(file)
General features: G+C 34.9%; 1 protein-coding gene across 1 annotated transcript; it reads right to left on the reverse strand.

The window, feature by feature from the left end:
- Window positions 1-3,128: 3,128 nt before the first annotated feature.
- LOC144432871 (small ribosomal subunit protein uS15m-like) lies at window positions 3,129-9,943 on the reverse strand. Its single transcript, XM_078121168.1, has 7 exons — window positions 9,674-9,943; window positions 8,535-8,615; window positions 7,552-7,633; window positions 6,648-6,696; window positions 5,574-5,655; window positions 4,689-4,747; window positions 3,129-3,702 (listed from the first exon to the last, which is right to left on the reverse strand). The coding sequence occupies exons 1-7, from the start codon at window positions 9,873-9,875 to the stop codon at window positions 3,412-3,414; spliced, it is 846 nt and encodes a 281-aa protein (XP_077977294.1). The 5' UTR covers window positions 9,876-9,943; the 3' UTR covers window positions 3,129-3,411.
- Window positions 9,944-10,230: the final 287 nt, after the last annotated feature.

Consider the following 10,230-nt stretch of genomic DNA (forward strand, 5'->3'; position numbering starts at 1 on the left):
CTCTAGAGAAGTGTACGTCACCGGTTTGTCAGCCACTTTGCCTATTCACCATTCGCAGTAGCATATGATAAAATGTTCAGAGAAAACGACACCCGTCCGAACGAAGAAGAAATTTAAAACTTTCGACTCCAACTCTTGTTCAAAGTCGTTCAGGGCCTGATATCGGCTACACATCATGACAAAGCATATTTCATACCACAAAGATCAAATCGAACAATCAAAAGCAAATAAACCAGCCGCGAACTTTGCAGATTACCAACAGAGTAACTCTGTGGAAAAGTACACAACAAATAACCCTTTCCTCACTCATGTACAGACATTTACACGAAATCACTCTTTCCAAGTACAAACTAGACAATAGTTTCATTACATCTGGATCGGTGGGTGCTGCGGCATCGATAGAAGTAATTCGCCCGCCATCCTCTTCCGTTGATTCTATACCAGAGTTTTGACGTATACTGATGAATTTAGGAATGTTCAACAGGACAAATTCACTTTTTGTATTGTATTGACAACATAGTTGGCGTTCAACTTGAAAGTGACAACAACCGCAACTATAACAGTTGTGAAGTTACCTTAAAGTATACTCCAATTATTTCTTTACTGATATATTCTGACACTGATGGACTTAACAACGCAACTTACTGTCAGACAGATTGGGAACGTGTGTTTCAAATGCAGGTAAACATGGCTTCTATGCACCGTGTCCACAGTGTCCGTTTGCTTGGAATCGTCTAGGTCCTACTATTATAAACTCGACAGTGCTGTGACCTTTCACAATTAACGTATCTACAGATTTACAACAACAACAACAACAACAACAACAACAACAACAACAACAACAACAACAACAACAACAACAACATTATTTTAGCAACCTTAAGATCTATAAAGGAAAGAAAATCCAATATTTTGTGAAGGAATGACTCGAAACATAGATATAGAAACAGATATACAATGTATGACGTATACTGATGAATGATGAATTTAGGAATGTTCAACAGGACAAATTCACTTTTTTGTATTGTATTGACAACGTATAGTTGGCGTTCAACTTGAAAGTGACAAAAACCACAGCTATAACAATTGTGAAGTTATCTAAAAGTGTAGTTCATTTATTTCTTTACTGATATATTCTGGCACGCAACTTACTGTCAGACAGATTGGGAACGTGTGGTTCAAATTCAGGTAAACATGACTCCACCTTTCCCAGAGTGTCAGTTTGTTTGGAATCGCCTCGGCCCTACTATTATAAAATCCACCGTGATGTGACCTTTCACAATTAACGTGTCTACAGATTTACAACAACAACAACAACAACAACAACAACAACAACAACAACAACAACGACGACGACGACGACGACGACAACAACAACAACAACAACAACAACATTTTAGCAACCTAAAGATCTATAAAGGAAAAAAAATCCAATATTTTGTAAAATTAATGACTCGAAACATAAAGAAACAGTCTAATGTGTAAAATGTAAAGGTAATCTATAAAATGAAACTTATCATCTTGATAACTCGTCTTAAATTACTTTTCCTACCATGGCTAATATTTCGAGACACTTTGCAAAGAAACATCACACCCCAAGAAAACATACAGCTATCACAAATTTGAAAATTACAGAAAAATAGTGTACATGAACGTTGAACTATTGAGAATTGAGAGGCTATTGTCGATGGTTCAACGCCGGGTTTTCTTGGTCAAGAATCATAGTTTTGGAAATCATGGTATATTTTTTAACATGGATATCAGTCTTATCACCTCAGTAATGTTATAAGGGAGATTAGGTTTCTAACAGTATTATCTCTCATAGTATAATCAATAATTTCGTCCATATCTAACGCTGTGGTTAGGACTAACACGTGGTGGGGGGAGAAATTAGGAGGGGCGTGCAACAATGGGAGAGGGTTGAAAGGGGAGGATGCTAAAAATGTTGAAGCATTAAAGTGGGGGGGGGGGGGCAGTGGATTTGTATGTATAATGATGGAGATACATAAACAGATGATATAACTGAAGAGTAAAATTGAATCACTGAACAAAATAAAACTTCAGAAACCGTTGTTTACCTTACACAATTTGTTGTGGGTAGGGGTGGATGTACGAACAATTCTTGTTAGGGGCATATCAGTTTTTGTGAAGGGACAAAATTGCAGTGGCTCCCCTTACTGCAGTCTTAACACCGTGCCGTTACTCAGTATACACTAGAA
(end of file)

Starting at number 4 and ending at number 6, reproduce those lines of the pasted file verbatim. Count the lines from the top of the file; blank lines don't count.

- LOC144432871 (small ribosomal subunit protein uS15m-like) lies at window positions 3,129-9,943 on the reverse strand. Its single transcript, XM_078121168.1, has 7 exons — window positions 9,674-9,943; window positions 8,535-8,615; window positions 7,552-7,633; window positions 6,648-6,696; window positions 5,574-5,655; window positions 4,689-4,747; window positions 3,129-3,702 (listed from the first exon to the last, which is right to left on the reverse strand). The coding sequence occupies exons 1-7, from the start codon at window positions 9,873-9,875 to the stop codon at window positions 3,412-3,414; spliced, it is 846 nt and encodes a 281-aa protein (XP_077977294.1). The 5' UTR covers window positions 9,876-9,943; the 3' UTR covers window positions 3,129-3,411.
- Window positions 9,944-10,230: the final 287 nt, after the last annotated feature.

Consider the following 10,230-nt stretch of genomic DNA (forward strand, 5'->3'; position numbering starts at 1 on the left):